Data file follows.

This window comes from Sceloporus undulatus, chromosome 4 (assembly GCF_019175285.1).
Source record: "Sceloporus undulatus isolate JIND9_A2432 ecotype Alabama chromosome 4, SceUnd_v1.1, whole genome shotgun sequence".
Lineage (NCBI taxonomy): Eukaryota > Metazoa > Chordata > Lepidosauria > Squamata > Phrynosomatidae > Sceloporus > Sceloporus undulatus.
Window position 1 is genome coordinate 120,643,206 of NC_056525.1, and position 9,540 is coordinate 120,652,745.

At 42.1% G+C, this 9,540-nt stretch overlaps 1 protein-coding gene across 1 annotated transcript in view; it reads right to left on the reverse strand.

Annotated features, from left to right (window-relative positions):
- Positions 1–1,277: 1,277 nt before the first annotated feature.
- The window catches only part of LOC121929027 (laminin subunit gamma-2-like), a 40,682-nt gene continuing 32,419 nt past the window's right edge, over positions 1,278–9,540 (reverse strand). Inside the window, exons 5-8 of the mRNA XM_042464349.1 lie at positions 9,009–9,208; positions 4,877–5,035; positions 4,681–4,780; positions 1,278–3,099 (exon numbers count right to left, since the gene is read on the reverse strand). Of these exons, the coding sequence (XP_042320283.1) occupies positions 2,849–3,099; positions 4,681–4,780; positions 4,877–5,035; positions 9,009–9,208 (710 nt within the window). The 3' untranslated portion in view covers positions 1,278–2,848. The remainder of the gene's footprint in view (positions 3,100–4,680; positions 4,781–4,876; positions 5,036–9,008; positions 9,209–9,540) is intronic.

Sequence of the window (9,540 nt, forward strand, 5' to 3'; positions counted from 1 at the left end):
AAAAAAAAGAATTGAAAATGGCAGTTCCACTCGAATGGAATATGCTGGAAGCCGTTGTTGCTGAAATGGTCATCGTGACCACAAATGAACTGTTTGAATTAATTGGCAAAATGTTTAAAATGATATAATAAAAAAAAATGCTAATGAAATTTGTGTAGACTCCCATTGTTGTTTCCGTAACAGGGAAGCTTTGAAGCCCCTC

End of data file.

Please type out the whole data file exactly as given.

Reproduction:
This window comes from Sceloporus undulatus, chromosome 4 (assembly GCF_019175285.1).
Source record: "Sceloporus undulatus isolate JIND9_A2432 ecotype Alabama chromosome 4, SceUnd_v1.1, whole genome shotgun sequence".
Lineage (NCBI taxonomy): Eukaryota > Metazoa > Chordata > Lepidosauria > Squamata > Phrynosomatidae > Sceloporus > Sceloporus undulatus.
Window position 1 is genome coordinate 120,643,206 of NC_056525.1, and position 9,540 is coordinate 120,652,745.

At 42.1% G+C, this 9,540-nt stretch overlaps 1 protein-coding gene across 1 annotated transcript in view; it reads right to left on the reverse strand.

Annotated features, from left to right (window-relative positions):
- Positions 1–1,277: 1,277 nt before the first annotated feature.
- The window catches only part of LOC121929027 (laminin subunit gamma-2-like), a 40,682-nt gene continuing 32,419 nt past the window's right edge, over positions 1,278–9,540 (reverse strand). Inside the window, exons 5-8 of the mRNA XM_042464349.1 lie at positions 9,009–9,208; positions 4,877–5,035; positions 4,681–4,780; positions 1,278–3,099 (exon numbers count right to left, since the gene is read on the reverse strand). Of these exons, the coding sequence (XP_042320283.1) occupies positions 2,849–3,099; positions 4,681–4,780; positions 4,877–5,035; positions 9,009–9,208 (710 nt within the window). The 3' untranslated portion in view covers positions 1,278–2,848. The remainder of the gene's footprint in view (positions 3,100–4,680; positions 4,781–4,876; positions 5,036–9,008; positions 9,209–9,540) is intronic.

Sequence of the window (9,540 nt, forward strand, 5' to 3'; positions counted from 1 at the left end):
AAAAAAAAGAATTGAAAATGGCAGTTCCACTCGAATGGAATATGCTGGAAGCCGTTGTTGCTGAAATGGTCATCGTGACCACAAATGAACTGTTTGAATTAATTGGCAAAATGTTTAAAATGATATAATAAAAAAAAATGCTAATGAAATTTGTGTAGACTCCCATTGTTGTTTCCGTAACAGGGAAGCTTTGAAGCCCCTC